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Hoffmann, R. A wiki for the life sciences where authorship matters. Nature Genetics (2008)
 
 
 

Intrinsically slow dynamic instability of HeLa cell microtubules in vitro.

The dynamic behavior of mammalian microtubules has been extensively studied, both in living cells and with microtubules assembled from purified brain tubulin. To understand the intrinsic dynamic behavior of mammalian nonneural microtubules, we purified tubulin from cultured HeLa cells. We find that HeLa cell microtubules exhibit remarkably slow dynamic instability, spending most of their time in an attenuated state. The tempered dynamics contrast sharply with the dynamics of microtubules prepared from purified bovine brain tubulin under similar conditions. In accord with their minimal dynamic instability, assembled HeLa cell microtubules displayed a slow treadmilling rate and a low guanosine-5'-triphosphate hydrolysis rate at steady state. We find that unlike brain tubulin, which consists of a heterogeneous mixture of beta-tubulin isotypes (beta(II), beta(III), and beta(IV) and a low level of beta(I)), HeLa cell tubulin consists of beta(I) tubulin ( approximately 80%) and a minor amount of beta(IV) tubulin ( approximately 20%). The slow dynamic behavior of HeLa cell microtubules in vitro differs strikingly from the dynamic behavior of microtubules in living cultured mammalian cells, supporting the idea that accessory factors create the robust dynamics that occur in cells.[1]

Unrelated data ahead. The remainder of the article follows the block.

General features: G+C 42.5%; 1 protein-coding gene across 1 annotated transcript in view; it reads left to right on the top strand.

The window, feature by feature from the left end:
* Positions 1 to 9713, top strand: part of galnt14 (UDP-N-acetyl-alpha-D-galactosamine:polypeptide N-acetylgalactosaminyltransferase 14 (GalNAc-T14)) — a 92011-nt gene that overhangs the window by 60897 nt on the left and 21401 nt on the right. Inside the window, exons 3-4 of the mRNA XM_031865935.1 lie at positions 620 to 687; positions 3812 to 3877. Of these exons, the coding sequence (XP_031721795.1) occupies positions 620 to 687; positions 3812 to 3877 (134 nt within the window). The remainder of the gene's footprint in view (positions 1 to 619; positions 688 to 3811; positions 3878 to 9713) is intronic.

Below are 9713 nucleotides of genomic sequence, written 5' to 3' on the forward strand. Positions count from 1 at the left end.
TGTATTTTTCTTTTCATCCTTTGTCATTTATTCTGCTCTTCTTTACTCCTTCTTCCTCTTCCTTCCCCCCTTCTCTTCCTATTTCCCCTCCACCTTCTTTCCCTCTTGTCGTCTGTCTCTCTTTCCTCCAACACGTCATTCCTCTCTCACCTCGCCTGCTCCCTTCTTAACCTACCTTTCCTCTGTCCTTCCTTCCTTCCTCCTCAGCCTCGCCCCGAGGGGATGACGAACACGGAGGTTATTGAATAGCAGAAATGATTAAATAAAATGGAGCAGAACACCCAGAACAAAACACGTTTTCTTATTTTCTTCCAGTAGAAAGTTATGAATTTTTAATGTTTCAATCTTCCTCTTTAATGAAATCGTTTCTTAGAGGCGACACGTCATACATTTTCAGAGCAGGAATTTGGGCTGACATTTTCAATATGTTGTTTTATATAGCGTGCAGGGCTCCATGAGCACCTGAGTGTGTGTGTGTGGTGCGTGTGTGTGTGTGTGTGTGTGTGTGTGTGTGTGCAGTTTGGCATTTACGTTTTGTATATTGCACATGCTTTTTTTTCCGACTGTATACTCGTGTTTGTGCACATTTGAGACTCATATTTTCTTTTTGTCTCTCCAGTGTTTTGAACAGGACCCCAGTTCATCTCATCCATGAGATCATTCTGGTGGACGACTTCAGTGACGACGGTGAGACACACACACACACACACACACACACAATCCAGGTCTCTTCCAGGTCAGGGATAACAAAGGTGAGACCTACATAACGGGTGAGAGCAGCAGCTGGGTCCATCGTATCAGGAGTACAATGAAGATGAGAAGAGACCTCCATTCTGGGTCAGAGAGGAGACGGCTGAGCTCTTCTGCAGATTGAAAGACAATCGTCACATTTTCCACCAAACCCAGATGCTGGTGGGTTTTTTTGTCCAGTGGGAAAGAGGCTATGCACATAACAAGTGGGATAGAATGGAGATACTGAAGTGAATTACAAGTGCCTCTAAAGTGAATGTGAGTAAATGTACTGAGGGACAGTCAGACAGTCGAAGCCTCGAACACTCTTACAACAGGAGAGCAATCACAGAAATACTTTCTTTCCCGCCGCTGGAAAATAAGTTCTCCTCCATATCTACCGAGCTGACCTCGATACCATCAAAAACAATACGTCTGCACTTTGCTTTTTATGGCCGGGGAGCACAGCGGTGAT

References

  1. Intrinsically slow dynamic instability of HeLa cell microtubules in vitro. Newton, C.N., DeLuca, J.G., Himes, R.H., Miller, H.P., Jordan, M.A., Wilson, L. J. Biol. Chem. (2002) [Pubmed]
 
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